Despite the existing tension between trade pacts and global environmental rule of law, environmental side agreements (ESAs) of bilateral and multilateral trade pacts have created a unique mechanism for environmental enforcement: citizen submissions. These submissions provide a mechanism for ordinary citizens to formally and publicly bring attention to potential environmental harms in their communities, including the non-enforcement of environmental laws.

An Amended Environmental Justice Executive Order Is Not the Answer

Climate justice now protest sign
Barry E. Hill
Tuesday, February 2, 2021

Let me begin this blog by stating that I support the Joe Biden Administration’s effort to address environmental injustices in this nation. I just wish that it had taken a legislative-focused path to help bring about profound changes in the lives of tens of millions of Black and Brown and poor people.

Abandoned Mine Lands: Deciding the Future of Toxic Contamination

Mining Excavator
Zack Schiffer
Thursday, January 28, 2021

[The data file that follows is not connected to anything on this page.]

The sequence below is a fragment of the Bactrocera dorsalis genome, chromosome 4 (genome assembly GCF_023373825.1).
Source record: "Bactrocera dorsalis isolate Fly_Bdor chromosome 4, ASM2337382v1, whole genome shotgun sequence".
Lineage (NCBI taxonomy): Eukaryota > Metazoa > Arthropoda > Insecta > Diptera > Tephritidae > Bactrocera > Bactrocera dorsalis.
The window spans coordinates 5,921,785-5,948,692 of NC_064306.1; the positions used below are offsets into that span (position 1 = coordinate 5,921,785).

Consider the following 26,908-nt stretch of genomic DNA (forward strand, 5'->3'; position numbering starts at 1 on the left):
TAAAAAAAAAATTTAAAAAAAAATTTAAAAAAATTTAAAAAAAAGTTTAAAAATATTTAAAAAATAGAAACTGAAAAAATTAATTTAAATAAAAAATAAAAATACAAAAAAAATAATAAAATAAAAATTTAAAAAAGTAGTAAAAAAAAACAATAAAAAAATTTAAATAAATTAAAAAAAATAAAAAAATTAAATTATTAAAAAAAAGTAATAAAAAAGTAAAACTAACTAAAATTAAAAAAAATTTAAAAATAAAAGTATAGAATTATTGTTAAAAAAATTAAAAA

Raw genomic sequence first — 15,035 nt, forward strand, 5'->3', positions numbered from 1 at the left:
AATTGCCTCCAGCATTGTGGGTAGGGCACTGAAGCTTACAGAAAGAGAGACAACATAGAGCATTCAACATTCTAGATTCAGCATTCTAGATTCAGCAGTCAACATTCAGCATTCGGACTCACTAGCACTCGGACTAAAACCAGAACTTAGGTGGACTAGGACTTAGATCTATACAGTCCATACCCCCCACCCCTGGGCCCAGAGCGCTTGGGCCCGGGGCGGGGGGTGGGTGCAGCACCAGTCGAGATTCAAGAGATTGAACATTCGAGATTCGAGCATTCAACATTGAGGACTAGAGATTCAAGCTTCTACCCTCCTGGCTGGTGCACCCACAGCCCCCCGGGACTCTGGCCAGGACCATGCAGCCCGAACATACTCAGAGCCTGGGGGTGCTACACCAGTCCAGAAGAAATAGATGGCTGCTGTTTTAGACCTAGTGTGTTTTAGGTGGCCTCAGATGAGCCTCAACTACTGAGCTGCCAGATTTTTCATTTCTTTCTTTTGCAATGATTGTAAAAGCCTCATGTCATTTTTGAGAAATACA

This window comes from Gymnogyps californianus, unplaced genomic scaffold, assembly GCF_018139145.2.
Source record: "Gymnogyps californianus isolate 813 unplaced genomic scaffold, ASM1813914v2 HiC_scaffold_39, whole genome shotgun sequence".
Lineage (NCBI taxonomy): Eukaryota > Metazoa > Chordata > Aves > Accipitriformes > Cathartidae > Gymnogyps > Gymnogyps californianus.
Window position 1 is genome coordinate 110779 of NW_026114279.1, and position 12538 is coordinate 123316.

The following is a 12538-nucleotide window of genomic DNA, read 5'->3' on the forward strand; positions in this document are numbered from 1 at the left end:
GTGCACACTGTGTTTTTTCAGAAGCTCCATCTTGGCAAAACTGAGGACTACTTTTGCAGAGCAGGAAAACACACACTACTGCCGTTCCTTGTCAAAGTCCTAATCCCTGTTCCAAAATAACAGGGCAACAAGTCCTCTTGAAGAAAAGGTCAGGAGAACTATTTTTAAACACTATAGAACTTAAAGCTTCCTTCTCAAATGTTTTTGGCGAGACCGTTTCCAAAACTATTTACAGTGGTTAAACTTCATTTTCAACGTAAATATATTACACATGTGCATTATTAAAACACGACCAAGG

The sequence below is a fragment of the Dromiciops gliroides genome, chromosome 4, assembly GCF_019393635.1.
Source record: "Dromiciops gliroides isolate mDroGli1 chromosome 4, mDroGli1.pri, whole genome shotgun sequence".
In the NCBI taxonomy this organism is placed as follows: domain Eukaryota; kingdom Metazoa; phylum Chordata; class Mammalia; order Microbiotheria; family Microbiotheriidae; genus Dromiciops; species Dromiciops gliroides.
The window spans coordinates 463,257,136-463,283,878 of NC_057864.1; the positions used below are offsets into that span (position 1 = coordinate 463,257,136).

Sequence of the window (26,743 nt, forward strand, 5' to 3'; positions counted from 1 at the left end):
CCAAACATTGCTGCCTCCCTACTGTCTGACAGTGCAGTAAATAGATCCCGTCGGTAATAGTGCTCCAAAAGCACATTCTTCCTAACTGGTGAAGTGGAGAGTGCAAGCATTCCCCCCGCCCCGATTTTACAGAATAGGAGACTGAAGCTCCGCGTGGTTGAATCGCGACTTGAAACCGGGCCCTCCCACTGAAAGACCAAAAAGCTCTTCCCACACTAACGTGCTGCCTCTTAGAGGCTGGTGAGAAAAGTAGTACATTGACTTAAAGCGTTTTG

On August 5, 2015, EPA personnel assigned to mitigate pollutants from the foreclosed Gold King Mine in Colorado caused the discharge of toxic wastewater into the Animas River watershed, releasing lead, arsenic, and other metals and toxic elements. Even though Colorado Governor Hickenlooper eventually declared the area a disaster zone, the delayed response and devastating environmental impacts from the Gold King Mine wastewater spill revealed an urgent need to address the nearly 500,000 Abandoned Mine Lands throughout the United States.  According to the EPA, the total cost to clean up AMLs ranges from $50-70 billion. Although the burden of mitigating toxic pollutants from AMLs may appear to rest solely upon the federal government, the Comprehensive Environmental Response, Compensation, and Liability Act (CERCLA) mandates that the party responsible for AML hazardous contamination must assume financial responsibility.